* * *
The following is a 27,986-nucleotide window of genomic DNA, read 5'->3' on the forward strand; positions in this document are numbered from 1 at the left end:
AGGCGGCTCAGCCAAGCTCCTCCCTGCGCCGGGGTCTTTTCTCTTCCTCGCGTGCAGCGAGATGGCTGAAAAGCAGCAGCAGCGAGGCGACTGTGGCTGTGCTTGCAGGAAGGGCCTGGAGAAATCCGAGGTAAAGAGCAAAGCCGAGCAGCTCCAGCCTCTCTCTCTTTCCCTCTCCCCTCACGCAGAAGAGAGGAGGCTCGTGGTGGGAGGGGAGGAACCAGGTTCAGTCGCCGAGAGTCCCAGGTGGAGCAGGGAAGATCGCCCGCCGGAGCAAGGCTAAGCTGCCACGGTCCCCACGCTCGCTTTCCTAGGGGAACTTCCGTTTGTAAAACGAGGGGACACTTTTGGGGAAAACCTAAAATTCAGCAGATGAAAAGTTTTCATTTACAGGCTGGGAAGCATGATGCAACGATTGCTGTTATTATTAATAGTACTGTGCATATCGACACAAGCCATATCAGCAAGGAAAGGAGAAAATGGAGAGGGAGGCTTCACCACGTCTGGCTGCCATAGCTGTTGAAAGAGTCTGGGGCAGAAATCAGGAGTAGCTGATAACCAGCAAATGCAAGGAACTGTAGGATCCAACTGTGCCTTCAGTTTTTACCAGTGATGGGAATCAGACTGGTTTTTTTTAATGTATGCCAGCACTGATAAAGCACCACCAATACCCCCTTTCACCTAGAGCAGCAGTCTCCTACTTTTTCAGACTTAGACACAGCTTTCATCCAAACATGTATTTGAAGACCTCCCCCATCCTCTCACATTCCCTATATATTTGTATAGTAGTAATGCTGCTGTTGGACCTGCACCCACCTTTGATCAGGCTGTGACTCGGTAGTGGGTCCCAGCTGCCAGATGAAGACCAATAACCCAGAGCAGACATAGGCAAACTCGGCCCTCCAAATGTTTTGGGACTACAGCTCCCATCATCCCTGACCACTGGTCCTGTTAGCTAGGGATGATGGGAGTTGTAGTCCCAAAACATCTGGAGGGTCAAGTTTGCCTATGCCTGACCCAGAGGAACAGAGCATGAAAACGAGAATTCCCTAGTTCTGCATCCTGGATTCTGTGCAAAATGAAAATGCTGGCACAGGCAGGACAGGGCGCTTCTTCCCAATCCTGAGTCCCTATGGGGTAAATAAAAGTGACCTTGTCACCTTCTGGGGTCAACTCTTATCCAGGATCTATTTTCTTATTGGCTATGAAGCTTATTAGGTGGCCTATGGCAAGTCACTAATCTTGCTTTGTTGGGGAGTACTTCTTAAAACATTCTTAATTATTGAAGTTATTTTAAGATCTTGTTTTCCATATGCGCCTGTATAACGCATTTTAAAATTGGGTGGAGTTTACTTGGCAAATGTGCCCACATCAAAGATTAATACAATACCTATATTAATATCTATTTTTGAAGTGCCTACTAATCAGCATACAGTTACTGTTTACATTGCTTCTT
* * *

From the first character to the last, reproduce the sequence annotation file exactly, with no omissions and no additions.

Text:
The following is a 27,986-nucleotide window of genomic DNA, read 5'->3' on the forward strand; positions in this document are numbered from 1 at the left end:
AGGCGGCTCAGCCAAGCTCCTCCCTGCGCCGGGGTCTTTTCTCTTCCTCGCGTGCAGCGAGATGGCTGAAAAGCAGCAGCAGCGAGGCGACTGTGGCTGTGCTTGCAGGAAGGGCCTGGAGAAATCCGAGGTAAAGAGCAAAGCCGAGCAGCTCCAGCCTCTCTCTCTTTCCCTCTCCCCTCACGCAGAAGAGAGGAGGCTCGTGGTGGGAGGGGAGGAACCAGGTTCAGTCGCCGAGAGTCCCAGGTGGAGCAGGGAAGATCGCCCGCCGGAGCAAGGCTAAGCTGCCACGGTCCCCACGCTCGCTTTCCTAGGGGAACTTCCGTTTGTAAAACGAGGGGACACTTTTGGGGAAAACCTAAAATTCAGCAGATGAAAAGTTTTCATTTACAGGCTGGGAAGCATGATGCAACGATTGCTGTTATTATTAATAGTACTGTGCATATCGACACAAGCCATATCAGCAAGGAAAGGAGAAAATGGAGAGGGAGGCTTCACCACGTCTGGCTGCCATAGCTGTTGAAAGAGTCTGGGGCAGAAATCAGGAGTAGCTGATAACCAGCAAATGCAAGGAACTGTAGGATCCAACTGTGCCTTCAGTTTTTACCAGTGATGGGAATCAGACTGGTTTTTTTTAATGTATGCCAGCACTGATAAAGCACCACCAATACCCCCTTTCACCTAGAGCAGCAGTCTCCTACTTTTTCAGACTTAGACACAGCTTTCATCCAAACATGTATTTGAAGACCTCCCCCATCCTCTCACATTCCCTATATATTTGTATAGTAGTAATGCTGCTGTTGGACCTGCACCCACCTTTGATCAGGCTGTGACTCGGTAGTGGGTCCCAGCTGCCAGATGAAGACCAATAACCCAGAGCAGACATAGGCAAACTCGGCCCTCCAAATGTTTTGGGACTACAGCTCCCATCATCCCTGACCACTGGTCCTGTTAGCTAGGGATGATGGGAGTTGTAGTCCCAAAACATCTGGAGGGTCAAGTTTGCCTATGCCTGACCCAGAGGAACAGAGCATGAAAACGAGAATTCCCTAGTTCTGCATCCTGGATTCTGTGCAAAATGAAAATGCTGGCACAGGCAGGACAGGGCGCTTCTTCCCAATCCTGAGTCCCTATGGGGTAAATAAAAGTGACCTTGTCACCTTCTGGGGTCAACTCTTATCCAGGATCTATTTTCTTATTGGCTATGAAGCTTATTAGGTGGCCTATGGCAAGTCACTAATCTTGCTTTGTTGGGGAGTACTTCTTAAAACATTCTTAATTATTGAAGTTATTTTAAGATCTTGTTTTCCATATGCGCCTGTATAACGCATTTTAAAATTGGGTGGAGTTTACTTGGCAAATGTGCCCACATCAAAGATTAATACAATACCTATATTAATATCTATTTTTGAAGTGCCTACTAATCAGCATACAGTTACTGTTTACATTGCTTCTT